Two early 19th century Methodist missionaries ventured out into Choctaw territory from Memphis, Tennessee. They were never seen again. Others tried entering from the Tombigbee River. They did return but vowed to never again go there. Still another tried but returned after two years with nothing to show for his efforts.
Alexander Talley—missionary, minister, physician—proved to be a very special missionary—he was uniquely qualified and fully prepared to take the Gospel of Jesus westward to the Indians and the adventurous settlers.
Alexander saddled his horse, loaded his belongings—pack, tent, books—and praying earnestly, “Lord, if you have confidence in calling me to do this work, I have confidence you will show me the way,” he crossed the river into a dark, foreboding forest. Riding westward, he wondered how he could bring love, hope, and salvation to people who did not know him, could not read a Bible, and did not speak his language. Alexander had been singled out as the only man who stood a chance of accomplishing this daunting mission.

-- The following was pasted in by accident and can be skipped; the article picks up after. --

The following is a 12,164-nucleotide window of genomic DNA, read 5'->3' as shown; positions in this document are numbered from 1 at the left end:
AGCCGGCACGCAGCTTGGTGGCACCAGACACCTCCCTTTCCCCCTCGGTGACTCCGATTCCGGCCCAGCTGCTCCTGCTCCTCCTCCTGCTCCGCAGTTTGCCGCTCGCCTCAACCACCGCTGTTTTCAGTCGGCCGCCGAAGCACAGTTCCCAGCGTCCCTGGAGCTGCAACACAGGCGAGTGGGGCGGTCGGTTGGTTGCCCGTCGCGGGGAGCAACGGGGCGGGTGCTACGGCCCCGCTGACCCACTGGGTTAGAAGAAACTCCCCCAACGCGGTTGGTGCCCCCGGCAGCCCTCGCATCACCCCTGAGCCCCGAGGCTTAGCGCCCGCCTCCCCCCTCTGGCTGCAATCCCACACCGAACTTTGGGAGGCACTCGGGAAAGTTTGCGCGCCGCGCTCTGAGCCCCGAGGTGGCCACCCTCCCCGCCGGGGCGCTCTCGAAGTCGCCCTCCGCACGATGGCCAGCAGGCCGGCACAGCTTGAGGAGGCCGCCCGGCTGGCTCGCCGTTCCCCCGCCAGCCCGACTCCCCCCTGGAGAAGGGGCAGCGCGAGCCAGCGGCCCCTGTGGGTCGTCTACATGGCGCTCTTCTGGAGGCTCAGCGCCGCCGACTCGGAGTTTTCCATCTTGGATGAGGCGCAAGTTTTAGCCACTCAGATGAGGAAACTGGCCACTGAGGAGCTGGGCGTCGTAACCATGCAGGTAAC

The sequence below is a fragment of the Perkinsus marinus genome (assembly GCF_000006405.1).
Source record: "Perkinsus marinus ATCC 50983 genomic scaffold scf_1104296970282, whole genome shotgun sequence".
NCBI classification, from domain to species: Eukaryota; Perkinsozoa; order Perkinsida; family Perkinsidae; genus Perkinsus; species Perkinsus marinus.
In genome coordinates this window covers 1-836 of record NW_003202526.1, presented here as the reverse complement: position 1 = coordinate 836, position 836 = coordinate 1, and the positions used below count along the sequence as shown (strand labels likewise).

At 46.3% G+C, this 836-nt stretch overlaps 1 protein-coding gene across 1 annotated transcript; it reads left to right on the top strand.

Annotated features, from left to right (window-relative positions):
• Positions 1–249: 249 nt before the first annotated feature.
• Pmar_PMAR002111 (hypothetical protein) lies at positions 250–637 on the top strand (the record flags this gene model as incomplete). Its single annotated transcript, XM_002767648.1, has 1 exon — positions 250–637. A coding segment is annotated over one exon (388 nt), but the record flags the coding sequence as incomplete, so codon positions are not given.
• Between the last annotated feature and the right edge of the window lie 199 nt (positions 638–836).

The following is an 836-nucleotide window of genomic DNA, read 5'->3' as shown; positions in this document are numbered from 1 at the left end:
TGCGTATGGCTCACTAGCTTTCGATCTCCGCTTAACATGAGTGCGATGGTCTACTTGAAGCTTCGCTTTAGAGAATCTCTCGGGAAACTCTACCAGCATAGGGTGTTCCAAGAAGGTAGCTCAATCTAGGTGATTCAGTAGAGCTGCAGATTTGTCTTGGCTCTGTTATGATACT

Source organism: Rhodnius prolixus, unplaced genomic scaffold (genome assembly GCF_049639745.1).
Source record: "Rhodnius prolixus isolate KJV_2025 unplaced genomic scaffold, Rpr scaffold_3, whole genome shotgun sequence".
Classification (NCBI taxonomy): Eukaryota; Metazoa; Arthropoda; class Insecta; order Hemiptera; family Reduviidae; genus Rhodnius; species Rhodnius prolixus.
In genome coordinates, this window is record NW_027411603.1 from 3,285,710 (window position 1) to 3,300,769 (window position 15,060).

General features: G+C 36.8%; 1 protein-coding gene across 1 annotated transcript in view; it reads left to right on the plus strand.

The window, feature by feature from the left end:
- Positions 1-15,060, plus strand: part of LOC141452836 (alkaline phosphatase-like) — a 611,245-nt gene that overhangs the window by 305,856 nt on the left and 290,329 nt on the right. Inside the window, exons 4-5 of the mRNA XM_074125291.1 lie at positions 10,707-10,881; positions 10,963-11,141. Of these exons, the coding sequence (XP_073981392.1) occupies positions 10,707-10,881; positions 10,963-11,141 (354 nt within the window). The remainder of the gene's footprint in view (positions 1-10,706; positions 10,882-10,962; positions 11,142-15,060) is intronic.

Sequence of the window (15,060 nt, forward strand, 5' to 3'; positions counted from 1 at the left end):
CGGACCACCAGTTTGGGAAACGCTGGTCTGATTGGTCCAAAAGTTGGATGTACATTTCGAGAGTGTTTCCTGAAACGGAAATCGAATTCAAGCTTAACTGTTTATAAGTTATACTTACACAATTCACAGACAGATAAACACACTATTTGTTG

This is Alexander Talley’s story: how he rode a circuit covering more than 400 miles, held camp meetings for Indians and white settlers, won more than 3,200 converts to Christianity, and faithfully shepherded people desperately in need of compassionate leadership in the face of encroaching greed and malice.